Other doctors say that even if acupuncture’s benefits are largely due to a placebo effect, it still could be worth trying. Growing research suggests that fake needles and other placebos may prevent pain signals from reaching the brain and promote other biological changes that could relieve symptoms of osteoarthritis and other conditions.”
The Pacific College of Oriental Medicine goes on to explain that acupuncture works best when used with other therapies. They explain:
“The studies indicated that between 25-40 percent who received acupuncture in conjunction with the conventional and self therapy had a decrease in pain and a noted improvement in function of arthritic joints.”
Should I try acupuncture for arthritis pain?
Even if more research needs to be done, healthcare professionals from the NIH, the Arthritis Foundation, and Pacific College of Oriental Medicine all agree that acupuncture provides a very safe, minimally-invasive pain treatment option for many patients. Since there are no side effects, talk to your doctor to find a reputable acupuncturist in your area. Acupuncture is increasingly covered by insurance too, so talk to your doctor about your options. Acupuncture and arthritis could be a good addition to your pain management strategy.
What should I expect?
Save for a few minor changes, acupuncture is performed in the much the same way as it has been for the last thousand years. The same acupuncture points are used today as the ones established by The Great Compendium during the Ming dynasty and by bronze statues during the 15th centuries. The needles used in the past were made of materials like stone or bone. Some were even crafted from gold or silver.
Today almost all acupuncture needles are stainless steel filament needles. They come in sterile packaging and are thrown away after each use. Each acupuncture therapist is unique, but there are a few consistencies between all of them.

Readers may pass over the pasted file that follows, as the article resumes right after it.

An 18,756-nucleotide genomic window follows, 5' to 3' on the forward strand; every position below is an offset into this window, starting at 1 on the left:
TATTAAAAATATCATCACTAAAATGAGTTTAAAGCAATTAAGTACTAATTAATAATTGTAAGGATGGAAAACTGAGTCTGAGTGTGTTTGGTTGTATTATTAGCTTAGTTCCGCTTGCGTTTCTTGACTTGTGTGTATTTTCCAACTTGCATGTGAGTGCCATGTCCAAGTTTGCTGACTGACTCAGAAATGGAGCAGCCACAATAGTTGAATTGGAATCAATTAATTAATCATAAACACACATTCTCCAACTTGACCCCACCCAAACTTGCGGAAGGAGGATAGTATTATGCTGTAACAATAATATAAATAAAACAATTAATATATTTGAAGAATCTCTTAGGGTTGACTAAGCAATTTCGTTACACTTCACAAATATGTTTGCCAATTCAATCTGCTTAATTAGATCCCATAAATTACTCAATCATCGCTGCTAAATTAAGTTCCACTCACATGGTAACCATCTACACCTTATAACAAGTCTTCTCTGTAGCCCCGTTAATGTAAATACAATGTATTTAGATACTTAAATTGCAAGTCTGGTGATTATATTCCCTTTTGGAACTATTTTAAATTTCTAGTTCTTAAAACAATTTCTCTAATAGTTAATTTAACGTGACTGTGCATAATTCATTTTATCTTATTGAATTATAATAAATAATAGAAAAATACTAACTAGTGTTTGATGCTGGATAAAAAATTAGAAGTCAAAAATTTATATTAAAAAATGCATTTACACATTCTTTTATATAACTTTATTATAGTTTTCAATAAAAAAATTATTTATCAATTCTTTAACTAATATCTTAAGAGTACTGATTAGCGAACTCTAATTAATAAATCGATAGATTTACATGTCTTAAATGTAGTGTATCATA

During the first visit, the acupuncturist will do a thorough assessment. This will include questions about your arthritis symptoms, lifestyle, or other medical conditions. It may also include examination of painful body parts, studying of the individual’s pulse, and consideration of the face and tongue’s coloring.
When the needles are inserted, it’s unlikely that there will be much discomfort, because of the extremely thin nature of acupuncture needles. However, it is possible to experience a deep, aching sensation once the needles reach the correct depth. The acupuncture therapist might gently manipulate the needles after insertion, too. Sometimes heat or electrical impulses are applied through the needles, as well.
The needles will remain in place for ten to 30 minutes. There is usually no pain – indeed, very little sensation at all – when the needles are removed. The used needles should then be thrown away. Typical acupuncture therapies are comprised of several treatments spread out over several weeks or a few months.
Is acupuncture safe?
Acupuncture has a relatively small set of risks and side effects.
There are some people who have a higher risk of negative side effects from acupuncture. Those with bleeding disorders or who take blood thinners should probably avoid acupuncture – or, at the very least, discuss it in-depth with your pain doctor before pursuing acupuncture treatment. Additionally, some types of acupuncture can interfere with implanted devices, such as pacemakers or spinal cord stimulators, or induce early labor in pregnant women. For people with these conditions, it’s a good idea to talk with a physician, as well as discuss all health concerns with the acupuncture therapist before being treated.
The other risks associated with acupuncture are extremely rare when working with an experienced, reputable acupuncture therapist. For instance, if a needle is pushed in too deeply, it can cause organ damage. Additionally, the risk of infection is extremely low if the acupuncturist uses sterile, disposable needles.
To find a good acupuncture therapist, start by asking questions. Ask friends or family who have had good acupuncture experiences, or ask a trusted physician. The National Certification Commission for Acupuncture and Oriental Medicine (NCCAOM) also maintains a searchable database of certified acupuncturists. After finding a few potential acupuncture therapists, look for online reviews to make sure he or she is the right fit.
Get help for your arthritis pain
If you’re interested in learning more about acupuncture and arthritis, schedule an appointment with a certified pain specialist to talk about your options. They’ll be able to help you learn more about acupuncture and other complementary therapies for pain management. Click the button below to find a highly-qualified pain specialist in your area today.